With being locked away from each other throughout the quarantine, many people lost out on the art of conversation. Sitting down with old friends, new friends, acquaintances, family, love interests, etc, and constructing an actual discussion. And not just get-to-know-you topics or small talk, but honest to God meaningful dialogue which touches on everything from heart-wrenching regrets to enthusiastic philosophical debates. Whether meeting in a restaurant, a bar, (or in the case of our movie) a public men’s restroom, these interactions often leave the participants refreshed and hopefully everyone walks away with a little bit more insight into their lives. Having its world premiere at Fantasia Fest, director Rebekah McKendry’s GLORIOUS (All the Creatures were Stirring) presents a film that revolves around two people holding a conversation, but she includes Lovecraftian horror and a very unlikely location
Driving on lonely roads, Wes (Ryan Kwanten True Blood) pilots a car filled with all his worldly possessions. And based on his overly full carload and living off of candy from vending machines, the audience can gather this man left a life behind and the exit came about pretty quickly. Obviously, the relocation is not his decision, and we gather this when he decides to park at a rest stop and have an angry shouting match with his dead phone and teddy bear. But nothing a little whisky and fire can’t fix. So, goodbye to Wes’s box of sentimental mementos and hello to Wes’s nightmares. Drinking all night leaves Wes very hung-over the next morning and, for some drunk reason, also pants-less. Honestly, not the best way to start the day. Having spent the night at a secluded rest stop, he decides to empty his stomach in the bathroom and hopefully approach the day with a clearer head.
Now I don’t spend a lot of time in men’s restrooms, but I assume proper etiquette requires men to not talk to each other through the stalls. After relieving his body of all its alcoholic contents, Wes starts talking with someone (or something) in the adjoining stall (J.K. Simmons, Whiplash). However, this chance occurrence turns out to not actually be so serendipitous, and now the story switches from casual conversation between two strangers to a narrative about a horrifying bathroom monster in a diseased-filled dreamland. With the doors and windows all sealed shut, Wes cannot escape until the monster considers the conversation finished. However, when a man’s grief decides to go toe-to-toe with an Old God, surprisingly the pair comes off as evenly matched. The whole discussion plays out in front of us, and even though most of the movie shows Wes talking to the mysterious presence behind the bathroom door, we never experience a moment in which the story panders away.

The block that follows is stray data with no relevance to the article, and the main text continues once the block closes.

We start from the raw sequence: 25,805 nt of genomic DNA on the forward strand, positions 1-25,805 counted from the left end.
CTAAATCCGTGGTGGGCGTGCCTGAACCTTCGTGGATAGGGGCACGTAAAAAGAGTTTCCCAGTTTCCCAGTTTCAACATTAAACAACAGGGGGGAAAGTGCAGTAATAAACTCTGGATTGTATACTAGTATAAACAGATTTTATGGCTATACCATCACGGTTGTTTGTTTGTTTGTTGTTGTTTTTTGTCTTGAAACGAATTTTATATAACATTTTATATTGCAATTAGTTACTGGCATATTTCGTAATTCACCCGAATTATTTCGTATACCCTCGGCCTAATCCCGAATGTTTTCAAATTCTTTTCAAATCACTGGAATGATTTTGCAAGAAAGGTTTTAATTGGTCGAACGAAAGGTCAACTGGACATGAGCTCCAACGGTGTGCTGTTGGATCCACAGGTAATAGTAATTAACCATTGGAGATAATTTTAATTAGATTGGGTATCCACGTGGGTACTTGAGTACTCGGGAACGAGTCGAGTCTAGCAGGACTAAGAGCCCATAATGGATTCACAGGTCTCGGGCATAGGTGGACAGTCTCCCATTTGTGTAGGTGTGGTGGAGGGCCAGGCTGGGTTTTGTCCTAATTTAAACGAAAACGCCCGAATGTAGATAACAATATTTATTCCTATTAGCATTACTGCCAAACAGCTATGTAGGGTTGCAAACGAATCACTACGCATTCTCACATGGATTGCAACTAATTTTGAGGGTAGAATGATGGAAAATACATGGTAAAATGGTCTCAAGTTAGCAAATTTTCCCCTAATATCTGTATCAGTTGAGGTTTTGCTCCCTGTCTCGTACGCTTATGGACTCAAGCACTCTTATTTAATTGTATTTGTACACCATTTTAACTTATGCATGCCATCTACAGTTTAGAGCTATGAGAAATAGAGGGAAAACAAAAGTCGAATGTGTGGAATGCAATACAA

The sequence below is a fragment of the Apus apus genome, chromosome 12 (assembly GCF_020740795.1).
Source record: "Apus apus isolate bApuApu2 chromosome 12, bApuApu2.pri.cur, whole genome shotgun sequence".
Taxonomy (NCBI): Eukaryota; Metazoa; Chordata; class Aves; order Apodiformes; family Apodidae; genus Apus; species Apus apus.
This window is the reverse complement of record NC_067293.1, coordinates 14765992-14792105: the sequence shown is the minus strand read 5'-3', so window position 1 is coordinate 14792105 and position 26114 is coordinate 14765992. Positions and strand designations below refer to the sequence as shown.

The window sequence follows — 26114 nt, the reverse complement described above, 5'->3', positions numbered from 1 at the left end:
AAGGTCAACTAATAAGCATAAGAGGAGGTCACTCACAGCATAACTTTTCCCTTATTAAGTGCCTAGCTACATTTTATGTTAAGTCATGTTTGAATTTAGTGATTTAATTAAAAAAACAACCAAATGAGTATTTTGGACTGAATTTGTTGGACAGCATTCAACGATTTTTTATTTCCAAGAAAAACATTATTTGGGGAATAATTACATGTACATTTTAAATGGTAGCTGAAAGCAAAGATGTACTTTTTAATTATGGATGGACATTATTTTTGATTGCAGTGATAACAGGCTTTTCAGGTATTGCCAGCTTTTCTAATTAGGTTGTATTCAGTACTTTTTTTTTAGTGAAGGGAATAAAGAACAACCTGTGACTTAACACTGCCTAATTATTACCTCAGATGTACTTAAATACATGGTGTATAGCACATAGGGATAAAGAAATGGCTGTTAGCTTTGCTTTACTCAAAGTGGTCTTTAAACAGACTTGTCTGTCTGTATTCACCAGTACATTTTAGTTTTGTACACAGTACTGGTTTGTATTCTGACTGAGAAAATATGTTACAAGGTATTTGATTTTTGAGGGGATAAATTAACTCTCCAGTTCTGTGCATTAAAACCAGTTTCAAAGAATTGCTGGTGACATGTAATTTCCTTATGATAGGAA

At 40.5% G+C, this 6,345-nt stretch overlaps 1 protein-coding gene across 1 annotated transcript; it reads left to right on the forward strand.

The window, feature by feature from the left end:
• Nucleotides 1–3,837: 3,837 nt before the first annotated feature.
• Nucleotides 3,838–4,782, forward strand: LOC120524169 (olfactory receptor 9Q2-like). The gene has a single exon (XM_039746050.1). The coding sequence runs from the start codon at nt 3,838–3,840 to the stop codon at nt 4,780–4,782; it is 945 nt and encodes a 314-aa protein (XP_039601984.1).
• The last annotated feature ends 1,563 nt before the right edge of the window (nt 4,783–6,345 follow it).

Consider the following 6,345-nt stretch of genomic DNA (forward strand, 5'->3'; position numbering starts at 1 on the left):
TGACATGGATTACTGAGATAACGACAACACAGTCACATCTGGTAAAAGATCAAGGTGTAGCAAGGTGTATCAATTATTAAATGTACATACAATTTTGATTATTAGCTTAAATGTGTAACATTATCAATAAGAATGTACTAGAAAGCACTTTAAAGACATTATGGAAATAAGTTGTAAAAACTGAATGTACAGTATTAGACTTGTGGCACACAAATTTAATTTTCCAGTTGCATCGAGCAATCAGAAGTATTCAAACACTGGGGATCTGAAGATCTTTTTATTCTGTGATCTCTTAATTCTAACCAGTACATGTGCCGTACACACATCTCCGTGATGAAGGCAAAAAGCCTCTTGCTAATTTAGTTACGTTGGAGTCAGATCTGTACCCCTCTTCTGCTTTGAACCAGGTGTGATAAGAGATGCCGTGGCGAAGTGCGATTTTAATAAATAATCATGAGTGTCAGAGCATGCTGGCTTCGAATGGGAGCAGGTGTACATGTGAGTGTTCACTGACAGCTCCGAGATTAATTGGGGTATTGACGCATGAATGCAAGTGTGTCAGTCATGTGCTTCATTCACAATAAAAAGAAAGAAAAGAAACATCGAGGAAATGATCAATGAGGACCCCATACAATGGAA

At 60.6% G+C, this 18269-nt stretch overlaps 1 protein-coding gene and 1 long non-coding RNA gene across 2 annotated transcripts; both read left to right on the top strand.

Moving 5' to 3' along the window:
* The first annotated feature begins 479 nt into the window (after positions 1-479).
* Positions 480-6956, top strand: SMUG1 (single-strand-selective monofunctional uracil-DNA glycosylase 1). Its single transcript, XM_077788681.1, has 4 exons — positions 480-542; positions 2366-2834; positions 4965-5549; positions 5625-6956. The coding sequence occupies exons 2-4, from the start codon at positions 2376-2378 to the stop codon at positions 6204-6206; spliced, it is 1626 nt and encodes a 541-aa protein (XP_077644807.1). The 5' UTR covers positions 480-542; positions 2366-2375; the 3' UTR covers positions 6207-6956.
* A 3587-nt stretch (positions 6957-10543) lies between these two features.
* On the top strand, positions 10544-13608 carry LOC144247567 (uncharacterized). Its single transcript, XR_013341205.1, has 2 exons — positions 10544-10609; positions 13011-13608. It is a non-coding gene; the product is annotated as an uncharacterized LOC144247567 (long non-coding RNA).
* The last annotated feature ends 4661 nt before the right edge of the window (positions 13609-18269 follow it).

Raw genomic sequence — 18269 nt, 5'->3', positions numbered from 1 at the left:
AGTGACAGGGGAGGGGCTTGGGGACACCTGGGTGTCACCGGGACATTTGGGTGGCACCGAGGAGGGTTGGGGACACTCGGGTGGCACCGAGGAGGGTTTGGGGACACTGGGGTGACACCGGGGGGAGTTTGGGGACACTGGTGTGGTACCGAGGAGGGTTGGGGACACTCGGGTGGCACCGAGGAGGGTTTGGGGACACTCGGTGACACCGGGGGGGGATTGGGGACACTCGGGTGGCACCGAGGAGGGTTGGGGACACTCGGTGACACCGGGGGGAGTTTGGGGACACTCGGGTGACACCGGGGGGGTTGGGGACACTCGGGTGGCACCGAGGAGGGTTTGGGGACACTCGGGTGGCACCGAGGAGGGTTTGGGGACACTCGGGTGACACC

With the commanding voice of Simmons, claustrophobic and isolated feelings, and the inclusion of an old God, GLORIOUS brings a lot of horror to the screen. But the specific location also requires quite a bit of bathroom humor, which might get a chuckle or two out of the audience. I mean, there is a glory hole, so expect a bit of crudeness. And despite the unusual situation, the space between Wes and the Old God does create a level of comfort as both vent their frustrations and display an honesty that would be relationship-ending outside the walls of their intimate bathroom setting. The movie’s entire focus remains directed not toward the plot points summarized earlier, but instead revolves around what the two characters discuss during their short time together. But even if I were to tell you what the conversation is about, the film would still intrigue you. McKendry goes beyond just making us observers of the discussion. Instead, she invites us to take part and inspires us to contemplate our own roles within the dialogue. Do we sympathize with the everyman who is fleeing from his past mistakes? Or do we connect with the Old God who holds unfathomable power, but still struggles with daddy issues?
And as much as the film fills up our thoughts with contemplations of issues ranging from the mundane to earthly destruction, the minimalistic style in certain scenes shows how McKendry does not want the world-ending threats to outweigh the conversation at hand. Most of the movie might involve a guy and a disembodied voice talking in a bathroom, but the ending lets everything get bloody and offers a couple of surprises as well. And within the psychedelic swirls, often unsophisticated humor, and gore-splattered bathroom stalls, GLORIOUS creates an emotional connection that aligns with our own existential dread.